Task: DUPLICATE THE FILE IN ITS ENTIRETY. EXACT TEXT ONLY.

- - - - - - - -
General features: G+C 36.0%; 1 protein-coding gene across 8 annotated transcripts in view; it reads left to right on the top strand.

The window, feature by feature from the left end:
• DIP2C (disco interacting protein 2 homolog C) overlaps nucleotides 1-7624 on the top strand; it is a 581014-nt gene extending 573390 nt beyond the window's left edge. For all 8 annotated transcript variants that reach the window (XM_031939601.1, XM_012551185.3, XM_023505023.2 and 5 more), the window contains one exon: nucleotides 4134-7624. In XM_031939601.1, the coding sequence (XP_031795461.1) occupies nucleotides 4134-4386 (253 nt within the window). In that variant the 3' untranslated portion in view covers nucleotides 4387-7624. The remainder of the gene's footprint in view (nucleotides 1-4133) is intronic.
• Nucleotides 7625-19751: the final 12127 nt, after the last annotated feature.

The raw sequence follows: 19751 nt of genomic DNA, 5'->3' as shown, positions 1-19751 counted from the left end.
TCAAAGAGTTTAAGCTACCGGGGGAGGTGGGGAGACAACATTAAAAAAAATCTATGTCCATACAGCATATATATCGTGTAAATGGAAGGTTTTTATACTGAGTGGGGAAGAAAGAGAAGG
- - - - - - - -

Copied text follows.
General features: G+C 36.0%; 1 protein-coding gene across 8 annotated transcripts in view; it reads left to right on the top strand.

The window, feature by feature from the left end:
• DIP2C (disco interacting protein 2 homolog C) overlaps nucleotides 1-7624 on the top strand; it is a 581014-nt gene extending 573390 nt beyond the window's left edge. For all 8 annotated transcript variants that reach the window (XM_031939601.1, XM_012551185.3, XM_023505023.2 and 5 more), the window contains one exon: nucleotides 4134-7624. In XM_031939601.1, the coding sequence (XP_031795461.1) occupies nucleotides 4134-4386 (253 nt within the window). In that variant the 3' untranslated portion in view covers nucleotides 4387-7624. The remainder of the gene's footprint in view (nucleotides 1-4133) is intronic.
• Nucleotides 7625-19751: the final 12127 nt, after the last annotated feature.

The raw sequence follows: 19751 nt of genomic DNA, 5'->3' as shown, positions 1-19751 counted from the left end.
TCAAAGAGTTTAAGCTACCGGGGGAGGTGGGGAGACAACATTAAAAAAAATCTATGTCCATACAGCATATATATCGTGTAAATGGAAGGTTTTTATACTGAGTGGGGAAGAAAGAGAAGG